2. Finding a long-term project – The day to day of life, or as I like to call it, the hamster wheel of life, can sometimes cause a sense of stagnation. I felt this quite often, and I trudged through the days just kind of on auto-pilot. In order to feel like I was working towards something meaningful, I needed to find a long-term project where I could improve something. Whether it was learning a new skill, building a course on my website, or completing a project in my house, this gave me something to do other than just go through the normal routine of life. This really helped me look forward to each day and what I could accomplish to improve myself and the world.

3. Continuously staying inspired – My motivation comes from visualizing the result my actions can have on my life, or on the lives of others. To stay motivated, I needed to keep that picture in my head. Always visualizing the end result of what I was working on, and continuing to read and experience new things helped me to stay inspired to coming up with even more projects to work on. This was big for my state of mind because I didn’t have to search, or artificially create anything. I also learned to surround myself with success. This helped me stay inspired by seeing actual success stories in action every day.

For me, these three things together helped me go from a person who would often go several months without doing anything meaningful, to someone who has total control over my state of mind and level of motivation.

I know for a fact there are people out there who struggle with the same things I do. It may even be you.

Just remember – You have control over your state of mind at all times, even if it takes a few extra steps for you to get there. The difference between one person and the next isn’t the circumstances they are faced with on a daily basis, but how they react and respond to those circumstances. This was absolutely huge in being in control of my life, and it’s vital as well for you being in control of yours as well.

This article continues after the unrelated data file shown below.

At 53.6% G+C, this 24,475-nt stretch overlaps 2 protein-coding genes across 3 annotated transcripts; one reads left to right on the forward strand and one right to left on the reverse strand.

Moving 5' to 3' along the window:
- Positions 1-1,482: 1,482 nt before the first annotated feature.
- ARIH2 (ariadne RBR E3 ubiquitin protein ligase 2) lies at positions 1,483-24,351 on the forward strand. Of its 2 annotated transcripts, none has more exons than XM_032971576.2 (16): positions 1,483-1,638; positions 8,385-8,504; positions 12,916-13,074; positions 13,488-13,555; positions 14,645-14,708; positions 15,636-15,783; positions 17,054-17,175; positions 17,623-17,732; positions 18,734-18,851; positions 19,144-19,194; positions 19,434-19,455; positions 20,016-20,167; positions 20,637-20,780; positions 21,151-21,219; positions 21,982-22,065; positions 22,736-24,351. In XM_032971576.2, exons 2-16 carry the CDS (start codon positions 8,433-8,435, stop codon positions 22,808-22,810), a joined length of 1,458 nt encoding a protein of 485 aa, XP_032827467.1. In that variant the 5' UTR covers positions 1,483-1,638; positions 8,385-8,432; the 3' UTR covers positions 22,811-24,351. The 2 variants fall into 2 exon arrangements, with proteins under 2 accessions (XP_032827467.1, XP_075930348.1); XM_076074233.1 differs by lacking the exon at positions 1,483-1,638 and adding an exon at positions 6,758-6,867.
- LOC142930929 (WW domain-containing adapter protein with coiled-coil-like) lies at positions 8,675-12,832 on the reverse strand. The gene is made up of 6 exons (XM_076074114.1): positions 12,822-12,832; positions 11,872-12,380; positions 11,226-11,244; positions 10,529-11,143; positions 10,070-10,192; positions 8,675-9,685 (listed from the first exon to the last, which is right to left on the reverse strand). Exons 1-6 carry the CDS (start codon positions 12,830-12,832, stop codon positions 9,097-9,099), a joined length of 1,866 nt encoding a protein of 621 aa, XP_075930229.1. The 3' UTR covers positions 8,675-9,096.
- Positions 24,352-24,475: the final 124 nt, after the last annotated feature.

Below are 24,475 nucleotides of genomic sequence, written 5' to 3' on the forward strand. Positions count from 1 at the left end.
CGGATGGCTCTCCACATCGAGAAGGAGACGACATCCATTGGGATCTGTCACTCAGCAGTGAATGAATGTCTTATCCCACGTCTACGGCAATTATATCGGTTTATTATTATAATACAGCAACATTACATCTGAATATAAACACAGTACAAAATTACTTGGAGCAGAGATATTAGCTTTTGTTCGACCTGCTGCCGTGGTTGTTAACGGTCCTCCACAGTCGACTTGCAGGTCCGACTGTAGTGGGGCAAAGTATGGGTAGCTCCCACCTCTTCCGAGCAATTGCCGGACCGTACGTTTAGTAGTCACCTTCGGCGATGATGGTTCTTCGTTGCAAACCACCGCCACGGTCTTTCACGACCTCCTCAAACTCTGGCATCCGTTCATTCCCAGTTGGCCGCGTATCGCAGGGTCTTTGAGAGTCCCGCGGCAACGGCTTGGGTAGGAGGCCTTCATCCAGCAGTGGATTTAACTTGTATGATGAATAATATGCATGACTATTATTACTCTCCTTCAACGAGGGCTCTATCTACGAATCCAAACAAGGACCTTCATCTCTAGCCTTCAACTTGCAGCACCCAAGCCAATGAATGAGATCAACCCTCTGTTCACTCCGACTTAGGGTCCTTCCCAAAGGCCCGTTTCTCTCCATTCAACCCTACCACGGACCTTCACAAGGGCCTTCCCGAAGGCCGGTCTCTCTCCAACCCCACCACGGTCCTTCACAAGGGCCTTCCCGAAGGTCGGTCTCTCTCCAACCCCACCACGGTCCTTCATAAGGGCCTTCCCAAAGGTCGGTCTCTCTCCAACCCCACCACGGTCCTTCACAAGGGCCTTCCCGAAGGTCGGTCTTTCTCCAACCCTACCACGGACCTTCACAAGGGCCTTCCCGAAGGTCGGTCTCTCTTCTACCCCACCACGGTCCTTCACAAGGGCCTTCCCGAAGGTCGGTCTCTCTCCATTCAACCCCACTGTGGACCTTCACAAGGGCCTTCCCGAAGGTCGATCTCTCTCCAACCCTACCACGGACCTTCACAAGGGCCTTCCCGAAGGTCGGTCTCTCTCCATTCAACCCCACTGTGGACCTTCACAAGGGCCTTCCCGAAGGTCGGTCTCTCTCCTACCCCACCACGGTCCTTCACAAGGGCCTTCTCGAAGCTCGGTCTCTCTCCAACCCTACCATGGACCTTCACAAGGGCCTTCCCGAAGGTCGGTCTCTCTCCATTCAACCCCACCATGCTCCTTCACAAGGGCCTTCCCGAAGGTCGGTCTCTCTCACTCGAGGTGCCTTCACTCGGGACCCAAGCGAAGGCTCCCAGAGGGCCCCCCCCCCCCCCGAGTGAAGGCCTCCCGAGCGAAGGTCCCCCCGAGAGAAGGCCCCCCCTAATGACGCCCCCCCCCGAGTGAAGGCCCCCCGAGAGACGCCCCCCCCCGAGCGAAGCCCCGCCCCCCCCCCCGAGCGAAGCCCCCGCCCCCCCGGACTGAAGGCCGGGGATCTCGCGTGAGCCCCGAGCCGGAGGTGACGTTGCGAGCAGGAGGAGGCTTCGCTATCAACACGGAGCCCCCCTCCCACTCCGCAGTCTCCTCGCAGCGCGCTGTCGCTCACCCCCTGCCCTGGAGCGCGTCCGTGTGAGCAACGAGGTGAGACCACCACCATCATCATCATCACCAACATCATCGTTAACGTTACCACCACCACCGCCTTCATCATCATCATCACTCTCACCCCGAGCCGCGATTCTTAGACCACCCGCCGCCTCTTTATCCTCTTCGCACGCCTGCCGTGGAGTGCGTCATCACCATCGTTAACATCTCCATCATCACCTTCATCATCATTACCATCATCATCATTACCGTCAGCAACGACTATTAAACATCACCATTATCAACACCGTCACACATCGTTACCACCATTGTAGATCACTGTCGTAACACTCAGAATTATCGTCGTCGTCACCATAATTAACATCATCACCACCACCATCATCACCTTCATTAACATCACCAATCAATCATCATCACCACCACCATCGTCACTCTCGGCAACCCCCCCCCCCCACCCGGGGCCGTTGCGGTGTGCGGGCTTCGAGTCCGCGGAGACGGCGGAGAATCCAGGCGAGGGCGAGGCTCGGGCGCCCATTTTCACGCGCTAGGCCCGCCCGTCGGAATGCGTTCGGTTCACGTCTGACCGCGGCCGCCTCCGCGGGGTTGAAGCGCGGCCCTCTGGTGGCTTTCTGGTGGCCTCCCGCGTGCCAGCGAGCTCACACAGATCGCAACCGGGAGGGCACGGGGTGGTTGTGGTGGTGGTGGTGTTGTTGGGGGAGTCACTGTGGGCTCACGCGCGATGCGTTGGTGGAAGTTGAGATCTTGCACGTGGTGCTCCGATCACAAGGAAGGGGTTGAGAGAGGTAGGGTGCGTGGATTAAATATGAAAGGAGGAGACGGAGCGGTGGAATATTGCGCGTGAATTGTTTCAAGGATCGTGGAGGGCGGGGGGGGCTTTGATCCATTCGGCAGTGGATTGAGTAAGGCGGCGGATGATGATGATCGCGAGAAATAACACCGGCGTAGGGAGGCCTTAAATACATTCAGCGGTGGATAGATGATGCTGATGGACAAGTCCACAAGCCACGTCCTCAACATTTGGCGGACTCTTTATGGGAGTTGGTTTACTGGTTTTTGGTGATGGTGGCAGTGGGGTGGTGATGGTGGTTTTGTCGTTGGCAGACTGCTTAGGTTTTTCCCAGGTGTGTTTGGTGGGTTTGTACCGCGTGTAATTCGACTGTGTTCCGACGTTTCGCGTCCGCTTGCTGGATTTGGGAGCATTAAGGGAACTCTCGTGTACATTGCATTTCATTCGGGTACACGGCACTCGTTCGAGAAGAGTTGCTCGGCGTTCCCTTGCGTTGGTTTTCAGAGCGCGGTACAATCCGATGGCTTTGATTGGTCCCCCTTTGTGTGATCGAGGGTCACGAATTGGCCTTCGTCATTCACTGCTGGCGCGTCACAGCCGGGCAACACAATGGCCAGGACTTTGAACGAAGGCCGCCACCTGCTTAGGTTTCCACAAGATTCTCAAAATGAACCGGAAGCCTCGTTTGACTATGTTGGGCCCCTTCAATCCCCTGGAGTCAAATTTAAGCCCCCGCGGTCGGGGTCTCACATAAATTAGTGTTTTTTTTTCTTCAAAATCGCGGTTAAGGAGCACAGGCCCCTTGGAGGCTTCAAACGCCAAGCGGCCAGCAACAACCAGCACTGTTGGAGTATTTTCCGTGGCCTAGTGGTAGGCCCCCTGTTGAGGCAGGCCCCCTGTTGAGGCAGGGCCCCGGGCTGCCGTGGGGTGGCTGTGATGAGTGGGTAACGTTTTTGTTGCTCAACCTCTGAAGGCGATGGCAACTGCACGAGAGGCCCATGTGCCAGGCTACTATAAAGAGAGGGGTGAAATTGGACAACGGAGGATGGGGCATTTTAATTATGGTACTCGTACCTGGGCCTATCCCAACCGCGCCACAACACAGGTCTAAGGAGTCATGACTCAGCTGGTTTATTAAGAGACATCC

Your Call to Action

Next time you find yourself in a demotivated state, don’t just tell yourself that you “don’t feel like doing anything.” Recognize that you have control over yourself, get up and get your blood flowing, and get excited about something in your life. And always remember to surround yourself with success.

Only you can do that for yourself, so take control and do it!

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  1. says

    Great post and so true! I’ve recently found myself unmotivated after leaving a part-time job to work full-time on my business. I’m normally a pretty motivated person — with the occasional few days of laziness — but I found myself extremely unmotivated as soon as I had SO much time to devote to my business. I finally realized that I thrive when I’m extremely busy and juggling a bunch of things, but I lose motivation if I have too much free time. This post was helpful and I’ll definitely start using these techniques to get myself moving in the morning.

    • says

      It’s a tough transition going from working for someone else, to completely working for yourself. It can be lonely as well. Something else to keep in mind there is focusing on what is going to make the highest impact on your business. It’s a different ball game than working for someone else, where they often make the rules.

      It can help to identify and isolate those things so you make sure to spend a good chunk of time on them, and also give yourself time to do the things that really bring you joy. One important lesson I learned in a former business I was a part of, was that it doesn’t always always have to be about making the most money possible. If has to be emotionally rewarding as well. If you lose that, you’ll eventually lose the business.

      Congrats on your new endeavor Christy. I hope Academy Success can help.